|Venue: Oak Hill Country Club, New York Date: 18-21 May|
|Coverage: Live text commentary of all four rounds on BBC Sport website. Live radio commentary on Saturday from 20:00 BST and Sunday from 21:00|
The second men’s major of the season gets under way on Thursday with the 105th US PGA Championship taking place at the iconic Oak Hill Country Club in upstate New York.
A total of 99 of the top 100 players in the world will tee it up at the tournament, which unlike the Masters, US Open and Open Championship, does not feature any amateur players.
Shaun Micheel, the 2003 champion at Oak Hill, is in the opening group, which will get the championship started at 12:00 BST – with a field of 156 players aiming to lift the Wanamaker Trophy, come Sunday.
American Justin Thomas is the defending champion but the world’s top two players, current Masters champion Jon Rahm and Scottie Scheffler come into the championship with the best form.
There will be no Tiger Woods as he continues to recover from an ankle injury,
Here are some of the main storylines going into the 105th edition of PGA Championship.
Battle of the big two?
Rahm’s victory at Augusta National saw him leapfrog Scheffler at the top of the world rankings.
The Spaniard’s four victories in 11 events and a second-placed finish in his most recent start, in the Mexico Open, suggest that he is in the perfect form to move a step closer to winning a career Grand Slam, after his breakthrough victory at the US Open in 2021.
However, five of the past six Masters champions went on to miss the cut in that year’s US PGA Championship.
The other standout star this term, has undoubtedly been Scheffler, the player who placed the Green Jacket on Rahm’s shoulders for the first time in April.
The American has repeatedly underlined his credentials at the top of the game, finishing in the top 12 in each of his past 13 events, including victories at the prestigious Players Championship and WM Phoenix Open.
Northern Ireland’s Rory McIlroy is also highly fancied, on a course where he is an honorary member, albeit he arrives in New York looking to turn his form around.
The world number three won twice early in the season but missed the cut at both The Players and the Masters and recently finished joint 47th at the Wells Fargo Championship, some 19 strokes behind American winner Wyndham Clark, in an event he has previously won three times.
McIlroy has competed in 30 majors since he won the last of his four – the 2014 US PGA – although he did end up in the top 10 at all four of the biggest championships in 2022.
Jordan Spieth is making his seventh attempt at a career Grand Slam after recovering from a wrist injury, while fellow Americans Patrick Cantlay, Xander Schauffele and Max Homa, are all chasing their first major after consistently impressing so far this term.
Of those on the Saudi-backed LIV Tour, two-time US PGA Championship winners Phil Mickelson and Brooks Koepka, finished in a tie for second at the Masters, while Patrick Reed ended joint fourth to show that those playing 54-hole tournaments can still cut it over the longer format.
Same course, new look
Having previously hosted the US Open three times and the 1995 Ryder Cup, the PGA Championship returns to Oak Hill for a fourth time, a decade since Jason Dufner triumphed in 2013.
However, it will be almost unrecognisable in places, with course architect Andrew Green’s restoration – which was completed in 2019 – aiming to bring Donald Ross’ classic creation from almost a century ago back to life.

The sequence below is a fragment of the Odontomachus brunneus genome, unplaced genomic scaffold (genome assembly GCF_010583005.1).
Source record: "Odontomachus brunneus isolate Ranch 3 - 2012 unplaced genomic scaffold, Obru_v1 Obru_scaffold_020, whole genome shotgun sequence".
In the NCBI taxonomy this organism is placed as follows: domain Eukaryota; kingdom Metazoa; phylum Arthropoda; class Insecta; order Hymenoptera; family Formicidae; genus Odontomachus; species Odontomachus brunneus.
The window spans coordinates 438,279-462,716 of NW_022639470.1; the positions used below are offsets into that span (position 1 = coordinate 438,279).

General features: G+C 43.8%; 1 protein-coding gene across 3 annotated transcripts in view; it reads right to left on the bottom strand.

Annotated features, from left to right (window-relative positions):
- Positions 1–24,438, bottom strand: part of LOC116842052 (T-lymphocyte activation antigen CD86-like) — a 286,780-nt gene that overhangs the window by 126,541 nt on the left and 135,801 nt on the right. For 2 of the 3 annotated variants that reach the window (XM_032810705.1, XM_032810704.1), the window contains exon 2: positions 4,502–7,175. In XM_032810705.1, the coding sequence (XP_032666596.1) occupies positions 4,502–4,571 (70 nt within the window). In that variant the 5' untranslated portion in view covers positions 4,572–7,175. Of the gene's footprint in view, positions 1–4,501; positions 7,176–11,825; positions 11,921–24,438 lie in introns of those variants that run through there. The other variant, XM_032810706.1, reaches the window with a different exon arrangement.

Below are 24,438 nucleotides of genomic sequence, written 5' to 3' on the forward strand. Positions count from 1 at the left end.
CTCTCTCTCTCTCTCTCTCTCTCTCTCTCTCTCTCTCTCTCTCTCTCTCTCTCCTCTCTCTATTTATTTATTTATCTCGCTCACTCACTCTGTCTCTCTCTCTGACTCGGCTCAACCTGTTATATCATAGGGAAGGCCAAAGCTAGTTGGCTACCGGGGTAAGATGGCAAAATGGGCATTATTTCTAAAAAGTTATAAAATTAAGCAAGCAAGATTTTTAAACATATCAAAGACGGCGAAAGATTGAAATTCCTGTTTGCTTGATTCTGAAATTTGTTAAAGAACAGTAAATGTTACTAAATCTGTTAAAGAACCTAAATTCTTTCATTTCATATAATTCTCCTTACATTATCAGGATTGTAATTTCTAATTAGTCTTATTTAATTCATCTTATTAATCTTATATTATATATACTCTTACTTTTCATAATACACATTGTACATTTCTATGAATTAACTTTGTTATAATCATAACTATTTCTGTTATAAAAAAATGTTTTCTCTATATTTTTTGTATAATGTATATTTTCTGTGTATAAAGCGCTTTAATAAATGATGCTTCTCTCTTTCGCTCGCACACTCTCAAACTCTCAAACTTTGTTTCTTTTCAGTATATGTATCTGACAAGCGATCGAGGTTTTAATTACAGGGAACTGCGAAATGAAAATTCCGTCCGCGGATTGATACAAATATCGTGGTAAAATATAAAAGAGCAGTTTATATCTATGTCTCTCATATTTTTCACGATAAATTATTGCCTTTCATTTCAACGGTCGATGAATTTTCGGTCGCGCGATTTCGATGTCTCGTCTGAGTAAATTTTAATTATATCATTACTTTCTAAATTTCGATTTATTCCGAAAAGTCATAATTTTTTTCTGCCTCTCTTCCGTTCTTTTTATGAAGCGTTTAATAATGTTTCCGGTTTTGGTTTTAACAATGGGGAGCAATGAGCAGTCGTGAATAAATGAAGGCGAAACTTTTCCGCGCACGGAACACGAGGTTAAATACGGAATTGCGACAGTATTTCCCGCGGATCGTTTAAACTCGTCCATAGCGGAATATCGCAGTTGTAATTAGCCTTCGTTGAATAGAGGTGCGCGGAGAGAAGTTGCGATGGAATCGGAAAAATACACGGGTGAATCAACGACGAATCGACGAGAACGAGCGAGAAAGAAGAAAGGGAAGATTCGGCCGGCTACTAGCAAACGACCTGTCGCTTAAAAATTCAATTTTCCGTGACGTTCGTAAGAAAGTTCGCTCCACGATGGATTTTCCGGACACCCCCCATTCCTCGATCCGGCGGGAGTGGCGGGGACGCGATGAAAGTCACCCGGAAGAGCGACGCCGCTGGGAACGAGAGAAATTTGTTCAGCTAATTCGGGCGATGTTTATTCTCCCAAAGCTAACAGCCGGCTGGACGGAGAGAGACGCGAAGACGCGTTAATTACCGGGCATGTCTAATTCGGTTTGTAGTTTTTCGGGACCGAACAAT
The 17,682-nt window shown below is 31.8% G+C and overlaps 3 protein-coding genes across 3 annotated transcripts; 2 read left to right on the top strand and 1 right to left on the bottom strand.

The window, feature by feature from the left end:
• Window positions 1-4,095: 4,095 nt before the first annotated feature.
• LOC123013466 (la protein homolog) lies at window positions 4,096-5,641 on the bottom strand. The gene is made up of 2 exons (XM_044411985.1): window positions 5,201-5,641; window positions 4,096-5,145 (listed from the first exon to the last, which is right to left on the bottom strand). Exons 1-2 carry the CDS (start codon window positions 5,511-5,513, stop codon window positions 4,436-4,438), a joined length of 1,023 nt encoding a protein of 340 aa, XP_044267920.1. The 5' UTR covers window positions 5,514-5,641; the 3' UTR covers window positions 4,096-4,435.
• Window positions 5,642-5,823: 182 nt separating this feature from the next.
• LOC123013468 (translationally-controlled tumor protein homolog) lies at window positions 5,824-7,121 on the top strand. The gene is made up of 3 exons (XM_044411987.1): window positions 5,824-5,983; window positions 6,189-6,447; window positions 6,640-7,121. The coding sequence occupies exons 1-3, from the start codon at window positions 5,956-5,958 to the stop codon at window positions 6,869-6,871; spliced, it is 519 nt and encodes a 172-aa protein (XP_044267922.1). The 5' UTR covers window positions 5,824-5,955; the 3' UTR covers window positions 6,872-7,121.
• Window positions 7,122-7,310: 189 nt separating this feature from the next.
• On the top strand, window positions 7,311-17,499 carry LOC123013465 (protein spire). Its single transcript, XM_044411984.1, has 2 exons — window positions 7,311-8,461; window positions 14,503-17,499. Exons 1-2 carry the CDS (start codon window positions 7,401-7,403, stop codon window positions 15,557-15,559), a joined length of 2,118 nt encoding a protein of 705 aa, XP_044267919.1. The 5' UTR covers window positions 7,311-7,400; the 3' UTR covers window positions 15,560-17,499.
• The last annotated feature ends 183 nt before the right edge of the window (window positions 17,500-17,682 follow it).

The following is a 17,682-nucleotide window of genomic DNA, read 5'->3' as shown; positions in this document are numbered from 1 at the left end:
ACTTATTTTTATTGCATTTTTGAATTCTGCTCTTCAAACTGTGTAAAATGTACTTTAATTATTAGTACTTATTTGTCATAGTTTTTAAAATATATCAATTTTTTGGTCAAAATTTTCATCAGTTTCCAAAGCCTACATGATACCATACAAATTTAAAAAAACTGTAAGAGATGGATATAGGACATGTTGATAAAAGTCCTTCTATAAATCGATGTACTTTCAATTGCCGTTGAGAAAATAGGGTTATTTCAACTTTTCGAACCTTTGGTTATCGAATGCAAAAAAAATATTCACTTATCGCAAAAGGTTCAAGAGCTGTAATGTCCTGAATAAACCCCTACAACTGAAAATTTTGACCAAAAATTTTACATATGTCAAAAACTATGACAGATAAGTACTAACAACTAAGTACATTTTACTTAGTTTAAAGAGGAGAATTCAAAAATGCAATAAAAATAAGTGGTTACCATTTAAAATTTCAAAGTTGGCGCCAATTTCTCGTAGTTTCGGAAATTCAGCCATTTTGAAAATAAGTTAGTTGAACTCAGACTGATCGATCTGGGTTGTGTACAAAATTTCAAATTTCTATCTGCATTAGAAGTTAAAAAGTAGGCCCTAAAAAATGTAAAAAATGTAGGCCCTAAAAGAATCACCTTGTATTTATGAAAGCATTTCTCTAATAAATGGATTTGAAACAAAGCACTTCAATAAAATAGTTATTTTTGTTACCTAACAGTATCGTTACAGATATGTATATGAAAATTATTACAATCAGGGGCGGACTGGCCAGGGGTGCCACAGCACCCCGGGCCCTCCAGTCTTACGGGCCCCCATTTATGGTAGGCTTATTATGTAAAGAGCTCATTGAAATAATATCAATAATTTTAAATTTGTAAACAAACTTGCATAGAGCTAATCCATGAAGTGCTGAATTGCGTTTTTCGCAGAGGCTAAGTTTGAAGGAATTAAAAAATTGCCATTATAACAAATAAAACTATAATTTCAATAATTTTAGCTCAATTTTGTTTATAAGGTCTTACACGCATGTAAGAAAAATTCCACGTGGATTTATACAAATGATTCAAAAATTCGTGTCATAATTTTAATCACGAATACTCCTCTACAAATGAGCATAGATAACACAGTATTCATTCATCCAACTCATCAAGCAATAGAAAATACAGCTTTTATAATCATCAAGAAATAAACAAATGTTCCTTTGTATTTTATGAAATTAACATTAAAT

Along with extensive work to all of the greens – which have been rebuilt to modern specifications – hundreds of trees have been removed and some 231 yards added to the course.
Striking changes on the front nine see the mammoth 615-yard par-five fourth lengthened by 45 yards and the former par-three sixth replaced by a shorter hole that slots in as the fifth – effectively one of three new holes.
The sixth, now some 503 yards, has a slight dogleg to the right with fairway bunkers to the left and Allen’s Creek running down the right, cutting across the fairway and then down the left.
Fans who remember the closing stretch will also notice the pond on the par-three 15th hole has been filled in.
The removal of some tree-lined fairways offers the big hitters off the tee plenty of encouragement but alterations ought to also make the bunkers more penal and the different shaped greens will allow for some daunting pin positions.
Best of the Brits
Reigning US Open champion Matt Fitzpatrick, who is in a marquee group containing Rahm and Open champion Cameron Smith for the first two rounds, made a slow start to the season after suffering with a neck injury but appeared back to his best when he won the RBC Heritage last month.
In a field brimming with quality, Tommy Fleetwood will be hoping to finally land an elusive first major and in the process become the first English winner since Jim Barnes in 1919.
Tyrell Hatton’s undoubted putting ability could also carry him into contention, with the Englishman having placed in the top five in three of his past six events.
European Ryder Cup captain Luke Donald is likely to use Oak Hill as a gauge for prospective members of his squad after several mainstays like Lee Westwood, Ian Poulter and Sergio Garcia resigned their membership of the DP World Tour.
Scotland’s Robert MacIntyre will be one of those hoping to pick up one of those berths with a strong showing after overcoming recent back problems, while Justin Rose, who has a best of joint third in 2012 and three consecutive top-15 finishes in the past three US PGA Championships, could also fare well on what promises to be a tough test.